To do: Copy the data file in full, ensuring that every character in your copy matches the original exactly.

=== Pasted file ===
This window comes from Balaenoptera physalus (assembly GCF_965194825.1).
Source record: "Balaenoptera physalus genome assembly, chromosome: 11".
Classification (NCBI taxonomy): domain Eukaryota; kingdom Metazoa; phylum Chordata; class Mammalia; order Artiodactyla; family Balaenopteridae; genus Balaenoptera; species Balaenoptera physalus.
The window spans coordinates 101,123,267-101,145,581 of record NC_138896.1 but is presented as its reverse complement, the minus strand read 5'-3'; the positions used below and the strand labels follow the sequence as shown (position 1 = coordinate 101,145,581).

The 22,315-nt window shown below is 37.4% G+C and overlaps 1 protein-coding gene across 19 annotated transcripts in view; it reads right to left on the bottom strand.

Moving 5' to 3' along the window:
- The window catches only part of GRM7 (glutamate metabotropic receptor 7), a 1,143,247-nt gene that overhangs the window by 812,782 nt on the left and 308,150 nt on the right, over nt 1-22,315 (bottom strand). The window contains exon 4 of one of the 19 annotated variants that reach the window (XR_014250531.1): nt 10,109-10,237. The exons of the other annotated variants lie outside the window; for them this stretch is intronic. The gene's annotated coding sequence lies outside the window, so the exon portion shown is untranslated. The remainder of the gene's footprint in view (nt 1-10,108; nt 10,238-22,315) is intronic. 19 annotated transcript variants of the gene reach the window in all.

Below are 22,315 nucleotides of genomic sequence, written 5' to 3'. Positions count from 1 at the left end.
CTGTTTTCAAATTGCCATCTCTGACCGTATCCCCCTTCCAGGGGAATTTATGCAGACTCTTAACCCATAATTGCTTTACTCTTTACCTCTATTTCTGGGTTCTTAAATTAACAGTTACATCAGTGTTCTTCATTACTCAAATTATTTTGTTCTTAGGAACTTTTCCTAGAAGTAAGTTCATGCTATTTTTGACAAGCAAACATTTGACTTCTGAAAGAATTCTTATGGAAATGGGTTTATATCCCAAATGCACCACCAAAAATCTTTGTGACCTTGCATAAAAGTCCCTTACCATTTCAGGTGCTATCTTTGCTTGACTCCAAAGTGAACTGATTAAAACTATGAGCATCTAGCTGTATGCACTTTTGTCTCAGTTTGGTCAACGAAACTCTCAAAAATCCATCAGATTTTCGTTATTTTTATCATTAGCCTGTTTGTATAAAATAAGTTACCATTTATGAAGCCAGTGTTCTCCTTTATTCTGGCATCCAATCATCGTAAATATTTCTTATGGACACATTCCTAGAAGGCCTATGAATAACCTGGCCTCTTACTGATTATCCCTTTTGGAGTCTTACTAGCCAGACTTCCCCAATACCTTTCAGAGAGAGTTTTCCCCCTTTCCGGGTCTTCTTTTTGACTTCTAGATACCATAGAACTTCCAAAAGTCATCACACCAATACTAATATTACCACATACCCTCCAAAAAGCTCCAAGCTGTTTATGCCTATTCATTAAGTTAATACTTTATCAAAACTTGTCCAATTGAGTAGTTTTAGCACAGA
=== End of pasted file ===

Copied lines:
This window comes from Balaenoptera physalus (assembly GCF_965194825.1).
Source record: "Balaenoptera physalus genome assembly, chromosome: 11".
Classification (NCBI taxonomy): domain Eukaryota; kingdom Metazoa; phylum Chordata; class Mammalia; order Artiodactyla; family Balaenopteridae; genus Balaenoptera; species Balaenoptera physalus.
The window spans coordinates 101,123,267-101,145,581 of record NC_138896.1 but is presented as its reverse complement, the minus strand read 5'-3'; the positions used below and the strand labels follow the sequence as shown (position 1 = coordinate 101,145,581).

The 22,315-nt window shown below is 37.4% G+C and overlaps 1 protein-coding gene across 19 annotated transcripts in view; it reads right to left on the bottom strand.

Moving 5' to 3' along the window:
- The window catches only part of GRM7 (glutamate metabotropic receptor 7), a 1,143,247-nt gene that overhangs the window by 812,782 nt on the left and 308,150 nt on the right, over nt 1-22,315 (bottom strand). The window contains exon 4 of one of the 19 annotated variants that reach the window (XR_014250531.1): nt 10,109-10,237. The exons of the other annotated variants lie outside the window; for them this stretch is intronic. The gene's annotated coding sequence lies outside the window, so the exon portion shown is untranslated. The remainder of the gene's footprint in view (nt 1-10,108; nt 10,238-22,315) is intronic. 19 annotated transcript variants of the gene reach the window in all.

Below are 22,315 nucleotides of genomic sequence, written 5' to 3'. Positions count from 1 at the left end.
CTGTTTTCAAATTGCCATCTCTGACCGTATCCCCCTTCCAGGGGAATTTATGCAGACTCTTAACCCATAATTGCTTTACTCTTTACCTCTATTTCTGGGTTCTTAAATTAACAGTTACATCAGTGTTCTTCATTACTCAAATTATTTTGTTCTTAGGAACTTTTCCTAGAAGTAAGTTCATGCTATTTTTGACAAGCAAACATTTGACTTCTGAAAGAATTCTTATGGAAATGGGTTTATATCCCAAATGCACCACCAAAAATCTTTGTGACCTTGCATAAAAGTCCCTTACCATTTCAGGTGCTATCTTTGCTTGACTCCAAAGTGAACTGATTAAAACTATGAGCATCTAGCTGTATGCACTTTTGTCTCAGTTTGGTCAACGAAACTCTCAAAAATCCATCAGATTTTCGTTATTTTTATCATTAGCCTGTTTGTATAAAATAAGTTACCATTTATGAAGCCAGTGTTCTCCTTTATTCTGGCATCCAATCATCGTAAATATTTCTTATGGACACATTCCTAGAAGGCCTATGAATAACCTGGCCTCTTACTGATTATCCCTTTTGGAGTCTTACTAGCCAGACTTCCCCAATACCTTTCAGAGAGAGTTTTCCCCCTTTCCGGGTCTTCTTTTTGACTTCTAGATACCATAGAACTTCCAAAAGTCATCACACCAATACTAATATTACCACATACCCTCCAAAAAGCTCCAAGCTGTTTATGCCTATTCATTAAGTTAATACTTTATCAAAACTTGTCCAATTGAGTAGTTTTAGCACAGA